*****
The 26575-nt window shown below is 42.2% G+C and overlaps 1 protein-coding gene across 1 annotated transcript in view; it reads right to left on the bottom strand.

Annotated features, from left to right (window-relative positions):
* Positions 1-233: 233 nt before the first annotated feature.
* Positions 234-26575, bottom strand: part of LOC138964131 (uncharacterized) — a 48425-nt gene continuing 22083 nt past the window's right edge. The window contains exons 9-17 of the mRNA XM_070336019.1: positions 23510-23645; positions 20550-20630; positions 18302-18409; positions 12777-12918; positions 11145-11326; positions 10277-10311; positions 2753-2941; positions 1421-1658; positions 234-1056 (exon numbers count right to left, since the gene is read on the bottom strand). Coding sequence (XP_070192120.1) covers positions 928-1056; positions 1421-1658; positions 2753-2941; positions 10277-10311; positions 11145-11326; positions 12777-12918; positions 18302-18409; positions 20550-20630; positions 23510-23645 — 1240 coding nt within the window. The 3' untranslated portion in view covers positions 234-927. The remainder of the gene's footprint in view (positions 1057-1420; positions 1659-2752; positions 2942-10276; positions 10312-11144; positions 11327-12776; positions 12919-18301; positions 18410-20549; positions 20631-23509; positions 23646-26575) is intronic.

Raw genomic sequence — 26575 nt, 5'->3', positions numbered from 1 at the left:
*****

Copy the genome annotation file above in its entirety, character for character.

The 26575-nt window shown below is 42.2% G+C and overlaps 1 protein-coding gene across 1 annotated transcript in view; it reads right to left on the bottom strand.

Annotated features, from left to right (window-relative positions):
* Positions 1-233: 233 nt before the first annotated feature.
* Positions 234-26575, bottom strand: part of LOC138964131 (uncharacterized) — a 48425-nt gene continuing 22083 nt past the window's right edge. The window contains exons 9-17 of the mRNA XM_070336019.1: positions 23510-23645; positions 20550-20630; positions 18302-18409; positions 12777-12918; positions 11145-11326; positions 10277-10311; positions 2753-2941; positions 1421-1658; positions 234-1056 (exon numbers count right to left, since the gene is read on the bottom strand). Coding sequence (XP_070192120.1) covers positions 928-1056; positions 1421-1658; positions 2753-2941; positions 10277-10311; positions 11145-11326; positions 12777-12918; positions 18302-18409; positions 20550-20630; positions 23510-23645 — 1240 coding nt within the window. The 3' untranslated portion in view covers positions 234-927. The remainder of the gene's footprint in view (positions 1057-1420; positions 1659-2752; positions 2942-10276; positions 10312-11144; positions 11327-12776; positions 12919-18301; positions 18410-20549; positions 20631-23509; positions 23646-26575) is intronic.

Raw genomic sequence — 26575 nt, 5'->3', positions numbered from 1 at the left: